Agency: Grey London
By Daniel Farey-Jones, mediaweek.co.uk, Thursday, 02 August 2012 07:00AM
Digital’s share hit 31.5% in the second quarter this year, up from 29.2% in the first quarter and 26.9% in the second quarter of 2011.
In London, a boost to the DAB signal in April helped digital surge from 35.7% in the first quarter to 40.8% this quarter, according to Rajar statistics highlighted by Digital Radio UK, the cross-industry body responsible for promoting digital radio.
London as defined by Rajar is the same as the ITV region, covering all London boroughs, according to a spokeswoman for Digital Radio UK.
The rise in popularity of listening via digital platforms, which include television and the internet, is gradually eating into analogue listening.
While AM and FM combined remain the dominant way the nation consumes radio, their share is down to 61.1% from 65.2% in the same quarter last year. In London the figure this quarter was 51.4%.
Whereas the television industry is nearly through digital switchover, radio remains a long way from the start of the process.
The government has stipulated it will not implement digital radio switchover until 50% of all listening is on a digital platform and DAB coverage reaches 90% of the population, including all major roads.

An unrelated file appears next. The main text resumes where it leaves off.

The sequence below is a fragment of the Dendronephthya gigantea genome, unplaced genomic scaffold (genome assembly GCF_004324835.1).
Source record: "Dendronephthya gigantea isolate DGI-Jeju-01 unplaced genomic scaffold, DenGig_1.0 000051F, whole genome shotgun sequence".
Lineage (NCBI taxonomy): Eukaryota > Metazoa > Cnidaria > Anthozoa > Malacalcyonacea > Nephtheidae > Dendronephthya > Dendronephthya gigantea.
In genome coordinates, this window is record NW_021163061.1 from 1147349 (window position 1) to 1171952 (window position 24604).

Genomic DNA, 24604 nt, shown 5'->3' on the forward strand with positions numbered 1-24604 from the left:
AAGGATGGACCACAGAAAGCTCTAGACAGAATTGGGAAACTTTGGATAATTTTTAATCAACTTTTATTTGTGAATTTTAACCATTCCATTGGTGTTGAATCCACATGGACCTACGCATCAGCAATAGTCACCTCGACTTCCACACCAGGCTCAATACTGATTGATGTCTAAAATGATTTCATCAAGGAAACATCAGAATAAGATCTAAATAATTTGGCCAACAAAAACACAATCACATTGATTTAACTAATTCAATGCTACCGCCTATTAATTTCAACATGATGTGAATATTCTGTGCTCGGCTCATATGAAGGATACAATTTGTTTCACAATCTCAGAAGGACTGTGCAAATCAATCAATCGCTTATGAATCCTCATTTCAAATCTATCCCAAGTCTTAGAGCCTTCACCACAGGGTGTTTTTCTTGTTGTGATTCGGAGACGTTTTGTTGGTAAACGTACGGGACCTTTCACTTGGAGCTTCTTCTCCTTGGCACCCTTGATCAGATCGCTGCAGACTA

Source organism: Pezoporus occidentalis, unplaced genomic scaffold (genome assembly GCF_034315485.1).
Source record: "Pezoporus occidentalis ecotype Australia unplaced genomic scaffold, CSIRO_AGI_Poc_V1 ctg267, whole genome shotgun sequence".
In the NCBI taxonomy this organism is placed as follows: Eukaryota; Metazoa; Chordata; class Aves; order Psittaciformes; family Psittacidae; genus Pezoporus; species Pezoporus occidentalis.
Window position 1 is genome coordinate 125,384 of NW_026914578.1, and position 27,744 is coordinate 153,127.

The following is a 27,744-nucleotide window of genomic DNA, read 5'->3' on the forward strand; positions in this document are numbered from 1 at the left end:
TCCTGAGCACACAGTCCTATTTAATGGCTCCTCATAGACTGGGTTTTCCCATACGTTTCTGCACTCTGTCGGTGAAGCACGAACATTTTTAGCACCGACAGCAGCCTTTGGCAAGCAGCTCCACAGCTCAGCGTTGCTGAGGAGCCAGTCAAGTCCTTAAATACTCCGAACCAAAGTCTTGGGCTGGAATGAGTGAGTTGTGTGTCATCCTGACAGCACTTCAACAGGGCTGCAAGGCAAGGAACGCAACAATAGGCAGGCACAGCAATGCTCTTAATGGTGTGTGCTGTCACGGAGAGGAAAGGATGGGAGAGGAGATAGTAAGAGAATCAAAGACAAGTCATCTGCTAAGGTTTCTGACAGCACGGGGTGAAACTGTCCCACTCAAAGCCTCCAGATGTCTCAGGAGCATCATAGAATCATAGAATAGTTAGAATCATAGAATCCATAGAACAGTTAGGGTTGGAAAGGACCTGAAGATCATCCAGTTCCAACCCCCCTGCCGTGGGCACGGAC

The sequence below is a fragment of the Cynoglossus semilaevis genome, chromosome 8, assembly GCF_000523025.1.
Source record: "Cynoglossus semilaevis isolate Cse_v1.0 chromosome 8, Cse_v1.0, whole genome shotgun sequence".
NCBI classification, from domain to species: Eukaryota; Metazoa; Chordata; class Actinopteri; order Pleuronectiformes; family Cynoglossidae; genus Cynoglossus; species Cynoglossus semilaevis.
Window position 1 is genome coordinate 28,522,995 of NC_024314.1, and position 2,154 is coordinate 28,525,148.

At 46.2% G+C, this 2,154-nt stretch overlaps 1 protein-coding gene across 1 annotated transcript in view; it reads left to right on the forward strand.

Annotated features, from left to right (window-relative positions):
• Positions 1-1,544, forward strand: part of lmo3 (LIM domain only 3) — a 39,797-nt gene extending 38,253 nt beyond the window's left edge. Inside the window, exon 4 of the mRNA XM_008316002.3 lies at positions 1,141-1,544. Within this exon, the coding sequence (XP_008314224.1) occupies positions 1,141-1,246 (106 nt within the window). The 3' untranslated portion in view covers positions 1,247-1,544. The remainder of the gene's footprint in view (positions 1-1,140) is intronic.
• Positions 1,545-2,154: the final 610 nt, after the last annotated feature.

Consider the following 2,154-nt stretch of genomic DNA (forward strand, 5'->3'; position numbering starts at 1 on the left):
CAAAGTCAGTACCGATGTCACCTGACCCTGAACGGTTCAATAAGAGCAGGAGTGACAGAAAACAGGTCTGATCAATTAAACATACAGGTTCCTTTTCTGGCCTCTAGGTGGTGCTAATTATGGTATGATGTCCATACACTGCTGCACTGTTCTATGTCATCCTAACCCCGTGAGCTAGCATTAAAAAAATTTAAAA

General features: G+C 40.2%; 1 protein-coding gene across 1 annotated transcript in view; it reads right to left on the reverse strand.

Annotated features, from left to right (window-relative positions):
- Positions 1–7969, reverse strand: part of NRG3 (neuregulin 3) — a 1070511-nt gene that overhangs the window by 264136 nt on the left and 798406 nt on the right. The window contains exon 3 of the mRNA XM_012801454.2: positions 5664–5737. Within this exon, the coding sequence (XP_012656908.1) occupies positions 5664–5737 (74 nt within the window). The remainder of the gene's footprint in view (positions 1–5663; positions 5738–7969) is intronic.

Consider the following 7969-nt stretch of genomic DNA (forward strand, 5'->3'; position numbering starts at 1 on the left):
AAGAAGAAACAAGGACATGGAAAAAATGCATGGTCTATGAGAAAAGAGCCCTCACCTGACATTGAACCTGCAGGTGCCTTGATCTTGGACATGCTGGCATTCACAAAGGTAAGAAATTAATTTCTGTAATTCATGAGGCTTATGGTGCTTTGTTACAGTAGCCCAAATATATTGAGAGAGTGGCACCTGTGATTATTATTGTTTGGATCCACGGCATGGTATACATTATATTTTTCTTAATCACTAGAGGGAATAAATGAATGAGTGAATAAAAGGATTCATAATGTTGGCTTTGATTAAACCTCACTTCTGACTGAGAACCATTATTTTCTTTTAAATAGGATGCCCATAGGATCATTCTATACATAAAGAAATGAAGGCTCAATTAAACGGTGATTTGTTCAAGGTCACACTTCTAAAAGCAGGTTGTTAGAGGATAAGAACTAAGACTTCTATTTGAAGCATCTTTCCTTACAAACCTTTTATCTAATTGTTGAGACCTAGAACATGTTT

However, Ford Ennals, the chief executive of Digital Radio UK, claimed the 50% digital listening figure "now looks inevitable".
Ennals said: "Digital radio now accounts for almost a third of listening and is transforming radio in the UK. London has had a massive boost and leads the way."
The strongest growth for any one digital platform has been for the internet, which has climbed from 3.2% last year to a high of 4.6%, and is set to overtake television's 4.7% share.
Despite this growth in distribution radio consumption as a whole is down from its record of 1.076 billion hours in the third quarter of 2011, to 1.033 billion.
Commercial radio took a 43.3% share of these hours to the BBC's 54.3%, with commercial boosting its share from 42.3% in the first quarter.
This article was first published on mediaweek.co.uk